For some Christians, paying the percentage of federal income taxes that goes toward the military is a dilemma. This year, a Harrisonburg, Va., group called Christians for Peace gathered at the regional office of the Internal Revenue Service in Staunton to register their concern. They brought a truckload of food, bought with the money withheld from their tax payments.
“We seek to follow Jesus’ call to be peacemakers by directing our resources away from the instruments of death and toward life,” explained Wendell Ressler, one of the organizers of the event. “We cannot reconcile Jesus’ call to love our enemies with our government’s call to help pay for our enemies’ destruction.” In a short statement to onlookers, he said, “We gladly pay taxes which are used to enrich the lives of others, but it is immoral for our government to play Russian roulette with the future of our planet.”
IRS officials were cordial, but explained that they could not accept the food. The bags of groceries — including more than 1,000 pounds of canned goods — were presented to the Blue Ridge Area Food Bank.
Another article on the same page noted that a Portland, Oregon “Peace” congregation had “voted to withhold the federal excise tax on its telephone bill as a way ‘to say no to militarism and yes to life-affirming programs.’ The money will be sent to the Brethren World Peace Academy…”
The pastor of that Peace Church, Rick Ukena, and his wife Twyla Wallace were profiled in the issue (source). Excerpt:
Just before Rick left the pastorate of Peace Church of the Brethren in Portland, Ore., he and his wife, Twyla Wallace, discussed with me their refusal to pay war taxes. “Refusing to pay that portion of our taxes that goes for military purposes is merely an extension of the decision I made in [to become a conscientious objector],” Rick says. “Paying taxes for war is no different from providing bodies for military purposes.”
Rick likens their present witness to that of past Brethren: “Historically, the Church of the Brethren youth have been conscientious objectors to military service. Military tax resistance is an equally important statement for peace.”
, Rick and Twyla have redirected a portion of their federal taxes as an effort to lift up their opposition to current priorities of the federal budget. With the filing of their returns, they sent that portion to Health Help, a low-income health clinic in Portland. “Nevertheless,” says Rick, “the IRS, during that time, has seized over $1,000 from our checking account for non-payment of taxes.” A lien was also threatened against the Portland congregation, since the IRS ordered the church to pay Rick and Twyla’s taxes. In a specially called members’ meeting, the IRS demand was turned down by a unanimous vote.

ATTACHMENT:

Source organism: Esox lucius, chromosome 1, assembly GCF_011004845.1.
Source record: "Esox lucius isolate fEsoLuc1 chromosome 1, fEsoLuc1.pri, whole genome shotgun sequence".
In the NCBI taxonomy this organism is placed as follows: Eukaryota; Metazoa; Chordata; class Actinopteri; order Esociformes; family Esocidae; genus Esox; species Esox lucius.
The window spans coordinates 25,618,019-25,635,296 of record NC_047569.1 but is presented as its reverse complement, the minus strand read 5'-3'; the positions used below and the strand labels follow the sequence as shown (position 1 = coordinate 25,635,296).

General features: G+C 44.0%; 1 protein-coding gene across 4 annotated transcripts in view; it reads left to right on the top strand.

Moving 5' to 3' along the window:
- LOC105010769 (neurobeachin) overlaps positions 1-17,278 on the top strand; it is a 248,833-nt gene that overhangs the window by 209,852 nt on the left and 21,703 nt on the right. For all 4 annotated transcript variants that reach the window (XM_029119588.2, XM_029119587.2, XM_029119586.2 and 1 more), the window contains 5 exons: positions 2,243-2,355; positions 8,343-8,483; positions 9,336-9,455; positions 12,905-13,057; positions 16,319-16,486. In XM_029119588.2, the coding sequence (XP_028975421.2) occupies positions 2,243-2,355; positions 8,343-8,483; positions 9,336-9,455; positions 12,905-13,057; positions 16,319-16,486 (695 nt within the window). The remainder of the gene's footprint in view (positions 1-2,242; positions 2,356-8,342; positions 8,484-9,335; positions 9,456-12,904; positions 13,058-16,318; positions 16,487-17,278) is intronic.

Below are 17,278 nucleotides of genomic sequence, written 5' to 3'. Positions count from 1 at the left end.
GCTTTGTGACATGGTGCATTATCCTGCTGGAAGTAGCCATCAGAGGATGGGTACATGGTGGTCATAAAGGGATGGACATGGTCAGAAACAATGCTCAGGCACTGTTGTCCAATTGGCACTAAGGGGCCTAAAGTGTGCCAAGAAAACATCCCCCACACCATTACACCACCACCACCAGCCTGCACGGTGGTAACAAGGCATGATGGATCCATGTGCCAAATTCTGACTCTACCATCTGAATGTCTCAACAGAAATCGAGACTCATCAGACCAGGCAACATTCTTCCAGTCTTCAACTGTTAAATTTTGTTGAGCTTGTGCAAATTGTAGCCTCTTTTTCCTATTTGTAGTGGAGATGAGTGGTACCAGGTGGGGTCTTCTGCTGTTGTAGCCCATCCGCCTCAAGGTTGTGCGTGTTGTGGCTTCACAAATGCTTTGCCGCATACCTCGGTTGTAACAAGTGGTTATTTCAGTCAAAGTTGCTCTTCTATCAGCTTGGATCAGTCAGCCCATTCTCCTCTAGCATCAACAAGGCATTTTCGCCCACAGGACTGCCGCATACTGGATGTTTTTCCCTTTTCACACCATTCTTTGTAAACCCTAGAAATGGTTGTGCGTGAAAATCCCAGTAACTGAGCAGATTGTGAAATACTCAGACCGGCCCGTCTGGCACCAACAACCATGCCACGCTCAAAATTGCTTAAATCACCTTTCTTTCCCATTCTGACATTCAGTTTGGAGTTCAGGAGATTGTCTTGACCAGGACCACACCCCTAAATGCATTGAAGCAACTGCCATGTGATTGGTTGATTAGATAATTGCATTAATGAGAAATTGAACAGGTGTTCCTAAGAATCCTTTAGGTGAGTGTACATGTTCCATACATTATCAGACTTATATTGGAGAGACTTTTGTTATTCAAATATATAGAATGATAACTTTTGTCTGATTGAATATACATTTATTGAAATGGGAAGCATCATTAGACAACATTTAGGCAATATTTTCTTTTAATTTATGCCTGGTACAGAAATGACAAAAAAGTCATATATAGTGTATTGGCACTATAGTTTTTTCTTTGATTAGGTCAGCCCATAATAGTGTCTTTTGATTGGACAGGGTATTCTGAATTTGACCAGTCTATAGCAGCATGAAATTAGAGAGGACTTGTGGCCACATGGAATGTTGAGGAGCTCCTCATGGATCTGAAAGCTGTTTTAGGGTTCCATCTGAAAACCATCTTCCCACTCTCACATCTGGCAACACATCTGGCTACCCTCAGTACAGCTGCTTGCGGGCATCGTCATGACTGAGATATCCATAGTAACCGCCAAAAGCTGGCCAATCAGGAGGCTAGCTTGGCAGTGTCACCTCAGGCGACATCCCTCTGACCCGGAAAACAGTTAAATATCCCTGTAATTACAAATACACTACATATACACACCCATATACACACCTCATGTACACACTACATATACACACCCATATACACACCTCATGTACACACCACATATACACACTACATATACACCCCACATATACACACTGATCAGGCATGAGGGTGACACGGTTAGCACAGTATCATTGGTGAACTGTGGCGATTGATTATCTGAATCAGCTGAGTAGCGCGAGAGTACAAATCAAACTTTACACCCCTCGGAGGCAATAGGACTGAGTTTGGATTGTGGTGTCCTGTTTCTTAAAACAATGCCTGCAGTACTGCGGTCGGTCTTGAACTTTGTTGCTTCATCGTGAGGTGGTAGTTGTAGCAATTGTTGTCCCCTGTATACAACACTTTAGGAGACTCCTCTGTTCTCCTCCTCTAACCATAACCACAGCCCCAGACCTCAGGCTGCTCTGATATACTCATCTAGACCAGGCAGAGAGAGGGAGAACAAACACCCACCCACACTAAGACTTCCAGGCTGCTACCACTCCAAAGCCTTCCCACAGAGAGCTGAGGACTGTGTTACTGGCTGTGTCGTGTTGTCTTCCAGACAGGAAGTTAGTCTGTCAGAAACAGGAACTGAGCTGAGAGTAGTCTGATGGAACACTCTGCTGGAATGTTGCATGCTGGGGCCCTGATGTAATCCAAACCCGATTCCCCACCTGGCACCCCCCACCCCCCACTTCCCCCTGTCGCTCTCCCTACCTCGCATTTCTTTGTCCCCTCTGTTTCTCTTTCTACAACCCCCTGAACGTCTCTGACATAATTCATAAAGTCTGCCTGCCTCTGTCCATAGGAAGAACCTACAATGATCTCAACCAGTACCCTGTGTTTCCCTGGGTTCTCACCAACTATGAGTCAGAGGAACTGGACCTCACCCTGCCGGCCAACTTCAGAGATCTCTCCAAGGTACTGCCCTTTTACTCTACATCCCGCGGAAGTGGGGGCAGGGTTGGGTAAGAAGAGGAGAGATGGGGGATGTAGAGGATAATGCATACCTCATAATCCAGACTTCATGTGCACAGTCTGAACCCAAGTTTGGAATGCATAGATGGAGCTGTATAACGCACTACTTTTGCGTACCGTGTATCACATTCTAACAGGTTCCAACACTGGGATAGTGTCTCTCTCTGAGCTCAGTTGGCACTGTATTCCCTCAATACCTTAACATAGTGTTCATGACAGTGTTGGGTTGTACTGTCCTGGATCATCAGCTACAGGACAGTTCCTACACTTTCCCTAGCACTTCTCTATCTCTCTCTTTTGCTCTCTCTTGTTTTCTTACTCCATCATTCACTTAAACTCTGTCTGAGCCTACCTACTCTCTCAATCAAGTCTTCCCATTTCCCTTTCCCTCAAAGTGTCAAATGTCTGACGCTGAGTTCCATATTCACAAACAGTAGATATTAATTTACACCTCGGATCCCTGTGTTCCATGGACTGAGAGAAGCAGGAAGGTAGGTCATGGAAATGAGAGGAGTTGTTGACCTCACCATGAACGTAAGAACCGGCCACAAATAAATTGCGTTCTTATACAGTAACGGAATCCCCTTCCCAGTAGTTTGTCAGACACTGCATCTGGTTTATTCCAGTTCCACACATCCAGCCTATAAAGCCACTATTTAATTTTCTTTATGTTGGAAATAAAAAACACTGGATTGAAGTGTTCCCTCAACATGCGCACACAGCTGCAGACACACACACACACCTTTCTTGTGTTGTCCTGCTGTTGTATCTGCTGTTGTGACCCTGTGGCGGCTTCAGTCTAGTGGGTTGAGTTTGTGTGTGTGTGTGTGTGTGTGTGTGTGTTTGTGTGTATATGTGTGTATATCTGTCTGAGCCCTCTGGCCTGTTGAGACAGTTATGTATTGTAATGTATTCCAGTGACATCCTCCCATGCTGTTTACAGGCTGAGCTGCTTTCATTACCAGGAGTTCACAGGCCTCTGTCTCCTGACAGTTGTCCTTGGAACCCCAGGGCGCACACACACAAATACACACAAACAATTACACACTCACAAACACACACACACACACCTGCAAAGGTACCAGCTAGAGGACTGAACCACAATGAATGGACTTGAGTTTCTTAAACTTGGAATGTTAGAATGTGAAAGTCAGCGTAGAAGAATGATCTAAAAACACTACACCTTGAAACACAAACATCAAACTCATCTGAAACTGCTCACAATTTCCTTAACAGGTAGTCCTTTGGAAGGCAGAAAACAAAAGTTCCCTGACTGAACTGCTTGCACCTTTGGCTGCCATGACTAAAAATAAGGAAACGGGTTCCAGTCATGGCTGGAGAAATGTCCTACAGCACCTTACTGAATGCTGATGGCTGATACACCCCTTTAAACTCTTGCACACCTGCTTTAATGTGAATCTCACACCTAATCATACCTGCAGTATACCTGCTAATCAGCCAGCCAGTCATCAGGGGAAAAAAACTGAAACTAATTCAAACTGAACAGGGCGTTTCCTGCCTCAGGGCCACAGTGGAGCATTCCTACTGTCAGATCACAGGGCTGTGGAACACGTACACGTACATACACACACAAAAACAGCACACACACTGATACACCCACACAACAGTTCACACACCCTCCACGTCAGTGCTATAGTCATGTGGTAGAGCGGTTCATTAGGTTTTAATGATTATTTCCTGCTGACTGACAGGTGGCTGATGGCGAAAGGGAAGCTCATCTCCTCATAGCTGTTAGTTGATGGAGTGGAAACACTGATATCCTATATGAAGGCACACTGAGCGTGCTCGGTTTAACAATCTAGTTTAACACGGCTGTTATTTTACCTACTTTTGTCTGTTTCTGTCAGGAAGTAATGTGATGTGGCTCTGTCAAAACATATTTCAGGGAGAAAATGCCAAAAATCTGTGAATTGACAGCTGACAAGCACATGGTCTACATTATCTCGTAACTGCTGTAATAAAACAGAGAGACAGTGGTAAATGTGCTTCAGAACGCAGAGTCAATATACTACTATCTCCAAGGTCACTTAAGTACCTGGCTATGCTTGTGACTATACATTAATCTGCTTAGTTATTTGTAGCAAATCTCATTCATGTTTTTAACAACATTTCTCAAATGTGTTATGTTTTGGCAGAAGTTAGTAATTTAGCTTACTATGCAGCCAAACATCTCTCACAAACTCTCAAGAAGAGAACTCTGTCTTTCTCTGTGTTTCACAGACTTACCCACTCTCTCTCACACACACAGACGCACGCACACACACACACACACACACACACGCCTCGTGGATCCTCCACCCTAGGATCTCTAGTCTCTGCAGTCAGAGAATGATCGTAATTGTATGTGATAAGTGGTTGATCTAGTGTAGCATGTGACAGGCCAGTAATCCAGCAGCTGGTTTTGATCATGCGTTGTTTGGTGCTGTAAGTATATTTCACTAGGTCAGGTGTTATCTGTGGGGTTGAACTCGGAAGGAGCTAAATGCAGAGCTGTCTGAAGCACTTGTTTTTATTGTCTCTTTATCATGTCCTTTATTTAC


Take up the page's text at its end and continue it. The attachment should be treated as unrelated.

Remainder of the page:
“We were joyed with the support that we received from the congregation as it was placed in a position of choosing between compliance with human laws aimed at destroying life and a higher order that commands us to love one another, even our enemies,” Rick says.
As mentioned above, there were two items concerning war tax resistance on the Annual Conference agenda in . The issue tells us how they fared (source):
The delegates established a committee to study and recommend how the Brethren should respond to the dilemma of paying taxes for war. Brought by the General Board, the query on taxation for war said that “our government continues to put its faith in weapons that can destroy all human life on our planet.” The query also pointed out that expenses for present and past military efforts currently total about one-half of all federal expenditures.
The concern of the related query, a Michigan District resolution on telephone tax redirection, was adopted by the delegates, and the issue of telephone tax withholding was assigned to the war tax committee. Michigan District voted in to withhold federal excise taxes on district telephone bills, and to inform the Internal Revenue Service of the action.
It’s hard to believe that at this point there was much more for yet another a committee to say on the issue, so many similar committees had been formed and had issued reports in recent years. This committee would consist of Philip W. Rieman, Arlene E. May, Violet Cox, Richard O. Buckwalter, and Gary Flory.